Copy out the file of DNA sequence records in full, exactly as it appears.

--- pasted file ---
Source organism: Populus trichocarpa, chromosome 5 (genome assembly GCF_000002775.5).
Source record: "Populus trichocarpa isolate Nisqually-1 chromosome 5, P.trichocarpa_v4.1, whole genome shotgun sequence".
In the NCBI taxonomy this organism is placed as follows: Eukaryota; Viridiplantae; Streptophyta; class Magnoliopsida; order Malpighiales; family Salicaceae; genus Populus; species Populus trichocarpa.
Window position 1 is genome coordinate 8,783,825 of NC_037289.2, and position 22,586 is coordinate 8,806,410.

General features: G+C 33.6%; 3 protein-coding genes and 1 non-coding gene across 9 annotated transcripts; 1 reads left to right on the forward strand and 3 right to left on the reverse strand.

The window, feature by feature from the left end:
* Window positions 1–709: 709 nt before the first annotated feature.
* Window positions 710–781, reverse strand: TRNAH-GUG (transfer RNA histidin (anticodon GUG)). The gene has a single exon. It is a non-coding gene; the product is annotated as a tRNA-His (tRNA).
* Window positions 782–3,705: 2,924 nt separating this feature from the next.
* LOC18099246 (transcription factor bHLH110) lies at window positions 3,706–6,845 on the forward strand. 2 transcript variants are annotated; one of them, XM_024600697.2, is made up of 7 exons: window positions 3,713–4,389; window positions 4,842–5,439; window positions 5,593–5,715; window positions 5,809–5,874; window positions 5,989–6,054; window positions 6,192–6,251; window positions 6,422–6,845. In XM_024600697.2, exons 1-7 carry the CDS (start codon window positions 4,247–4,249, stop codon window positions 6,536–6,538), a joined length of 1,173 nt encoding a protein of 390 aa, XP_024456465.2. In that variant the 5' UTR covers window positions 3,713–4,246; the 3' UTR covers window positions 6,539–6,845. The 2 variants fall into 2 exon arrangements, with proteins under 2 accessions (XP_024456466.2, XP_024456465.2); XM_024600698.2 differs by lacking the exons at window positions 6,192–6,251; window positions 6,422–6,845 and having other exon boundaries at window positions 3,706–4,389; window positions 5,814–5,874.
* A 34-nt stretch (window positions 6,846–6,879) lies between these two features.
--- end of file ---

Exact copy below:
Source organism: Populus trichocarpa, chromosome 5 (genome assembly GCF_000002775.5).
Source record: "Populus trichocarpa isolate Nisqually-1 chromosome 5, P.trichocarpa_v4.1, whole genome shotgun sequence".
In the NCBI taxonomy this organism is placed as follows: Eukaryota; Viridiplantae; Streptophyta; class Magnoliopsida; order Malpighiales; family Salicaceae; genus Populus; species Populus trichocarpa.
Window position 1 is genome coordinate 8,783,825 of NC_037289.2, and position 22,586 is coordinate 8,806,410.

General features: G+C 33.6%; 3 protein-coding genes and 1 non-coding gene across 9 annotated transcripts; 1 reads left to right on the forward strand and 3 right to left on the reverse strand.

The window, feature by feature from the left end:
* Window positions 1–709: 709 nt before the first annotated feature.
* Window positions 710–781, reverse strand: TRNAH-GUG (transfer RNA histidin (anticodon GUG)). The gene has a single exon. It is a non-coding gene; the product is annotated as a tRNA-His (tRNA).
* Window positions 782–3,705: 2,924 nt separating this feature from the next.
* LOC18099246 (transcription factor bHLH110) lies at window positions 3,706–6,845 on the forward strand. 2 transcript variants are annotated; one of them, XM_024600697.2, is made up of 7 exons: window positions 3,713–4,389; window positions 4,842–5,439; window positions 5,593–5,715; window positions 5,809–5,874; window positions 5,989–6,054; window positions 6,192–6,251; window positions 6,422–6,845. In XM_024600697.2, exons 1-7 carry the CDS (start codon window positions 4,247–4,249, stop codon window positions 6,536–6,538), a joined length of 1,173 nt encoding a protein of 390 aa, XP_024456465.2. In that variant the 5' UTR covers window positions 3,713–4,246; the 3' UTR covers window positions 6,539–6,845. The 2 variants fall into 2 exon arrangements, with proteins under 2 accessions (XP_024456466.2, XP_024456465.2); XM_024600698.2 differs by lacking the exons at window positions 6,192–6,251; window positions 6,422–6,845 and having other exon boundaries at window positions 3,706–4,389; window positions 5,814–5,874.
* A 34-nt stretch (window positions 6,846–6,879) lies between these two features.